So I guess you will have to get rid of Joseph Hamilton and Dr. Emmanuel Cummings because they were in the PNC. Before I go, Mr. Rohee, I would advise you not to say anything further during the election campaign. You are making the PPP look like a circus. I suppose you would say that Mr. Jagdeo is doing that more than you. Well, it’s two of you.
Jagdeo is critical to the 2011 PPP election campaign simply because of his immunity from prosecution because he is Executive President. The president can lie and libel with impunity since he cannot be dragged in front of the court, so he will say whatever lies he likes, and can slander all from the opposition. Jagdeo is the main mouth piece of the PPP, Donald Ramotar is only quiet until he can get that protection, then all will see how his mouth can run, until then Jagdeo will be the most vocal person for PPP during this election.
Under the theme “Working for a Better Tomorrow”, the PPP/C Manifesto for the 2011 elections is a mix of distortions, mistruths and misrepresentations, wishful thinking or no thinking at all.
The two-page introduction, written by the Presidential candidate Mr. Donald Ramotar seems signally disconnected from the rest of the 43-page document.
Not content with the half-true contents of the Manifesto, Mr. Jagdeo, the PPP/C’s presidential candidate for the past two elections showed that he still does not believe that truth is a virtue. His capacity for inventiveness, make-belief and contempt for the intelligence of his audience guaranteed that he authored the most astounding lie of the Manifesto launch night when he told the audience that the PPP/C Government had only just paid off a US$300 million loan for the PNC’s failed Hydropower project!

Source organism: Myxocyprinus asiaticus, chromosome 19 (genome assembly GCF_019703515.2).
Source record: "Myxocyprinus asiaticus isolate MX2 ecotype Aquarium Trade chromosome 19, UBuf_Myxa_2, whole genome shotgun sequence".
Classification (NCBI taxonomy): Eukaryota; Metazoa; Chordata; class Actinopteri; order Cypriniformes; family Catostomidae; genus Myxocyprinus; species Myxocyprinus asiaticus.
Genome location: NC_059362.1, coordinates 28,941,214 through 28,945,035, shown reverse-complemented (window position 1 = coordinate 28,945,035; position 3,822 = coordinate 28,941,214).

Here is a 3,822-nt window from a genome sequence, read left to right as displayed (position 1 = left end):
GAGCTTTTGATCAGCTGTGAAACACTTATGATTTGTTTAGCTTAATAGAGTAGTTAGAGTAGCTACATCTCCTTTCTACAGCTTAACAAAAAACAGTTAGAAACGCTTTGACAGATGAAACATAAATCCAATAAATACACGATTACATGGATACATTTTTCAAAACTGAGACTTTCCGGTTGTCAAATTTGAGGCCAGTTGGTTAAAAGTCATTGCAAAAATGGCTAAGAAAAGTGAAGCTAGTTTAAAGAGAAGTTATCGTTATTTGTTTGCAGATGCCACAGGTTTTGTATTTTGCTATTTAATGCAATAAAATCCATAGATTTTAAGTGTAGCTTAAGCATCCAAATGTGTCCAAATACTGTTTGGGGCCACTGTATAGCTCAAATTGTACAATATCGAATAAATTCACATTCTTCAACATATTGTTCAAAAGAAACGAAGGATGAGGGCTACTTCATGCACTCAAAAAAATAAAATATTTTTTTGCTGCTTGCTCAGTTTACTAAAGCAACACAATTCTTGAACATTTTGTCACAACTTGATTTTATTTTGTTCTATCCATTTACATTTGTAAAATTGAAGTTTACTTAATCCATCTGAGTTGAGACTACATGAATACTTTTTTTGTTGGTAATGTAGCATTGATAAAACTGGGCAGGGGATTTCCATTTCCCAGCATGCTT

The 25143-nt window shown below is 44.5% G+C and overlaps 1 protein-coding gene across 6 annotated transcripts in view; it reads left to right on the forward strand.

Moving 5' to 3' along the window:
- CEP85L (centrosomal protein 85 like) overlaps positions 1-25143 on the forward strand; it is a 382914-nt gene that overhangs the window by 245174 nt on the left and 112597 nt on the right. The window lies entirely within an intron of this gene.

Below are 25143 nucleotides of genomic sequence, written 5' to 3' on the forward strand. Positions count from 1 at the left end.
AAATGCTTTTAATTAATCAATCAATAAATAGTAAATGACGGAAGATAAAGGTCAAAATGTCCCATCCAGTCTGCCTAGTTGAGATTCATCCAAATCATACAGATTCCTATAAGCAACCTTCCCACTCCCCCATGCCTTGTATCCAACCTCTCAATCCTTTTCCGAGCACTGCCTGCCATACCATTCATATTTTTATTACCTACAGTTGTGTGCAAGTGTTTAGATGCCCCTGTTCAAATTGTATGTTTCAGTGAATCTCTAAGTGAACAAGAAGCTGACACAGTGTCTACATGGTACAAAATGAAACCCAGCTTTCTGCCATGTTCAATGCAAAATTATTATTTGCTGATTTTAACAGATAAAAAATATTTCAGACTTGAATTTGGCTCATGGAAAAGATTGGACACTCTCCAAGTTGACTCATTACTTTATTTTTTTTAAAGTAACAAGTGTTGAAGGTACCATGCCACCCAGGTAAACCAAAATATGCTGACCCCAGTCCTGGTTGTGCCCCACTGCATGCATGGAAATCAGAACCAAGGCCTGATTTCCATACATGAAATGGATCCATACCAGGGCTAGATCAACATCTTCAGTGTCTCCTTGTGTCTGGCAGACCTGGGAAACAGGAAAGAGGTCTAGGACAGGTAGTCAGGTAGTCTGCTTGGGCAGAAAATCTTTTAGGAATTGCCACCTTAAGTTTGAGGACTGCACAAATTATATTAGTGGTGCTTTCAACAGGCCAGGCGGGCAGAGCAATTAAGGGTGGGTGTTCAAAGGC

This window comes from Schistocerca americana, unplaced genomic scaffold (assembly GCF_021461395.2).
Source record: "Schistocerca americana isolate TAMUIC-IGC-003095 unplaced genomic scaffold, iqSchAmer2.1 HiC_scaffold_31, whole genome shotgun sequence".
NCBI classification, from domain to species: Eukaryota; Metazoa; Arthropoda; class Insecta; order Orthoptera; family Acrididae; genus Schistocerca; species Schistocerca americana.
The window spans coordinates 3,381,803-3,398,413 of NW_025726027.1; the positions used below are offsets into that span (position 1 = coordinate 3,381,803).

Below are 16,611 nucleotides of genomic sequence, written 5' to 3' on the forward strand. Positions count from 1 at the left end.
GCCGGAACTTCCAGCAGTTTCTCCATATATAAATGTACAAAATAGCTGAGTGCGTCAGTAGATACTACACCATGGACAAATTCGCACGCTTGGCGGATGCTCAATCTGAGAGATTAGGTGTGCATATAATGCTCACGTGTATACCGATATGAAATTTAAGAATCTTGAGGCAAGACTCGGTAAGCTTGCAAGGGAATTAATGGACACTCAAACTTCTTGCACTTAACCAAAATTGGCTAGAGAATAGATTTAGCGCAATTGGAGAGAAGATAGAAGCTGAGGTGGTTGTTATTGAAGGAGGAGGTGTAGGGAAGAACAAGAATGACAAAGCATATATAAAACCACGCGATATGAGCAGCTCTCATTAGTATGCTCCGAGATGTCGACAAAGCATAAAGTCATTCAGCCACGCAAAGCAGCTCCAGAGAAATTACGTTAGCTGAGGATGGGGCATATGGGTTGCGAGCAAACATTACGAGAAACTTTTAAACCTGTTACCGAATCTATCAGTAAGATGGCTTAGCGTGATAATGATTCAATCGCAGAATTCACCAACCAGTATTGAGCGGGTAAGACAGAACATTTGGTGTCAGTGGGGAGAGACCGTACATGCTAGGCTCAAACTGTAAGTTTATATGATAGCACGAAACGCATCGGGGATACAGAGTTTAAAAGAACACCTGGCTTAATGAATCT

Not only was it deception for the Manifesto to choose 1991 as its reference point when the PPP/C was in fact elected in the fourth quarter of 1992, but some of the selected information both then and now are fictitious and or fabricated.
GPL line loss was not 50% in 1991 nor is it less than 30% now (Page 13). GuySuCo does not produce 30 MW of bagasse power at Skeldon – a Wartsila diesel powered engine does –, and the current external debt is not “approximately US$800 million” – unless for the economist Mr. Ramotar and his economic team say that US$800 million and US$1,111 million are “approximately” the same!
The Manifesto boasts of the growth of the economy over the past nineteen years. It does not bother with the inconvenience that a substantial portion of the growth comes from the re-basing of the economy in 2009, an exercise which even a half-decent economist knows makes long-term comparisons meaningless.
Of course it would have been too honest to expect the Manifesto to tell us that the exchange rate of the US Dollar has sunk 65% since 1992; or that the domestic debt has climbed from $18 billion in 1992 to $103 billion at June 30, 2011; or that the cost of electricity was $12 compared with $54 per KW currently; or that greenheart was $85 per board metre compared with $350 now.
Jagdeo and now Ramotar repeat ad nauseum that 96% of revenues was consumed in servicing debt “when they took over”, and it is now four per cent. They should read the 1993 Budget Speech in which the first PPP/C Finance Minister Asgar Ally referred to “scheduled debt service obligation” and not actual debt servicing. And if they look at the 2010 revised figures, they will see that debt-servicing to revenue is not four per cent but 13.3%.
What is also striking is that Mr. Ramotar’s ‘vision’ for the next five years does not add a single new idea to the corruption-laden projects of Jagdeo’s last term. So we have: